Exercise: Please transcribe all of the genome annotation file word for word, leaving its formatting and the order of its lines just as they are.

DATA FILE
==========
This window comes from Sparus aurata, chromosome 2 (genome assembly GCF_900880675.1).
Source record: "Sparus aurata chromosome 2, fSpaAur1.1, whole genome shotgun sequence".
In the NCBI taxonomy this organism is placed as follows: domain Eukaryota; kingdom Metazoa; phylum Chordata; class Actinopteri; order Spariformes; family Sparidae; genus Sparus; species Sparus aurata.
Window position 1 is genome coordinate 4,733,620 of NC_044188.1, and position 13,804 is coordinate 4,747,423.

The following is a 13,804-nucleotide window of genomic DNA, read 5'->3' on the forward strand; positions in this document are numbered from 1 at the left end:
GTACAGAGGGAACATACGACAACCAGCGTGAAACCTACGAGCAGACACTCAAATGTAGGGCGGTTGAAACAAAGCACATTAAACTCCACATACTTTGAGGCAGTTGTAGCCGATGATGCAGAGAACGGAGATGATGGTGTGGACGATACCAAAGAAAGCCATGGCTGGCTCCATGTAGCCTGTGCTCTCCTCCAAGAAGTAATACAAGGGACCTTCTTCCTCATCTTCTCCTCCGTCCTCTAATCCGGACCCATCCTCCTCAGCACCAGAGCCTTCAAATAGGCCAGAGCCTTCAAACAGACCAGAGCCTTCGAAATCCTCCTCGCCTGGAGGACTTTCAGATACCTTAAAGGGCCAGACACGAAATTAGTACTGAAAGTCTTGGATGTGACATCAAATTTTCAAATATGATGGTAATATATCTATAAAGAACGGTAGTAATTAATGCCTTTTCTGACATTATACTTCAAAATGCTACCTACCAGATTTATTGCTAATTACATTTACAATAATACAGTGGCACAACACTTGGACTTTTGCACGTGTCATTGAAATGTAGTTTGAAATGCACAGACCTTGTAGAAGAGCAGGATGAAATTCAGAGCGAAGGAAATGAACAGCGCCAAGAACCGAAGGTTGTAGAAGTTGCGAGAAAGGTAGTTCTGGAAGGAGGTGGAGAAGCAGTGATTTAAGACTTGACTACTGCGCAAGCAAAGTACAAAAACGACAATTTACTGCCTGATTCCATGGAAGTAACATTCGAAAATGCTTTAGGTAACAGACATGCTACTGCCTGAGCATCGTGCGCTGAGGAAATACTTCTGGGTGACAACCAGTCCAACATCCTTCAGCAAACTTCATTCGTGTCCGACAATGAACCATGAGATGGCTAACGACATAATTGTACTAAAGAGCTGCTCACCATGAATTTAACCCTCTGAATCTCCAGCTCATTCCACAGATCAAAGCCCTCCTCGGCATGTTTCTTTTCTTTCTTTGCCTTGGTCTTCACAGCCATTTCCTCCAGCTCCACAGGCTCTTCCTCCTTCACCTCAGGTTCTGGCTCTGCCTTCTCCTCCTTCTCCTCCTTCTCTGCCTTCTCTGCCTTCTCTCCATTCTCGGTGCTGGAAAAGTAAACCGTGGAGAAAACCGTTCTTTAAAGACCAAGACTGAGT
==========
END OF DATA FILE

This window comes from Sparus aurata, chromosome 2 (genome assembly GCF_900880675.1).
Source record: "Sparus aurata chromosome 2, fSpaAur1.1, whole genome shotgun sequence".
In the NCBI taxonomy this organism is placed as follows: domain Eukaryota; kingdom Metazoa; phylum Chordata; class Actinopteri; order Spariformes; family Sparidae; genus Sparus; species Sparus aurata.
Window position 1 is genome coordinate 4,733,620 of NC_044188.1, and position 13,804 is coordinate 4,747,423.

The following is a 13,804-nucleotide window of genomic DNA, read 5'->3' on the forward strand; positions in this document are numbered from 1 at the left end:
GTACAGAGGGAACATACGACAACCAGCGTGAAACCTACGAGCAGACACTCAAATGTAGGGCGGTTGAAACAAAGCACATTAAACTCCACATACTTTGAGGCAGTTGTAGCCGATGATGCAGAGAACGGAGATGATGGTGTGGACGATACCAAAGAAAGCCATGGCTGGCTCCATGTAGCCTGTGCTCTCCTCCAAGAAGTAATACAAGGGACCTTCTTCCTCATCTTCTCCTCCGTCCTCTAATCCGGACCCATCCTCCTCAGCACCAGAGCCTTCAAATAGGCCAGAGCCTTCAAACAGACCAGAGCCTTCGAAATCCTCCTCGCCTGGAGGACTTTCAGATACCTTAAAGGGCCAGACACGAAATTAGTACTGAAAGTCTTGGATGTGACATCAAATTTTCAAATATGATGGTAATATATCTATAAAGAACGGTAGTAATTAATGCCTTTTCTGACATTATACTTCAAAATGCTACCTACCAGATTTATTGCTAATTACATTTACAATAATACAGTGGCACAACACTTGGACTTTTGCACGTGTCATTGAAATGTAGTTTGAAATGCACAGACCTTGTAGAAGAGCAGGATGAAATTCAGAGCGAAGGAAATGAACAGCGCCAAGAACCGAAGGTTGTAGAAGTTGCGAGAAAGGTAGTTCTGGAAGGAGGTGGAGAAGCAGTGATTTAAGACTTGACTACTGCGCAAGCAAAGTACAAAAACGACAATTTACTGCCTGATTCCATGGAAGTAACATTCGAAAATGCTTTAGGTAACAGACATGCTACTGCCTGAGCATCGTGCGCTGAGGAAATACTTCTGGGTGACAACCAGTCCAACATCCTTCAGCAAACTTCATTCGTGTCCGACAATGAACCATGAGATGGCTAACGACATAATTGTACTAAAGAGCTGCTCACCATGAATTTAACCCTCTGAATCTCCAGCTCATTCCACAGATCAAAGCCCTCCTCGGCATGTTTCTTTTCTTTCTTTGCCTTGGTCTTCACAGCCATTTCCTCCAGCTCCACAGGCTCTTCCTCCTTCACCTCAGGTTCTGGCTCTGCCTTCTCCTCCTTCTCCTCCTTCTCTGCCTTCTCTGCCTTCTCTCCATTCTCGGTGCTGGAAAAGTAAACCGTGGAGAAAACCGTTCTTTAAAGACCAAGACTGAGT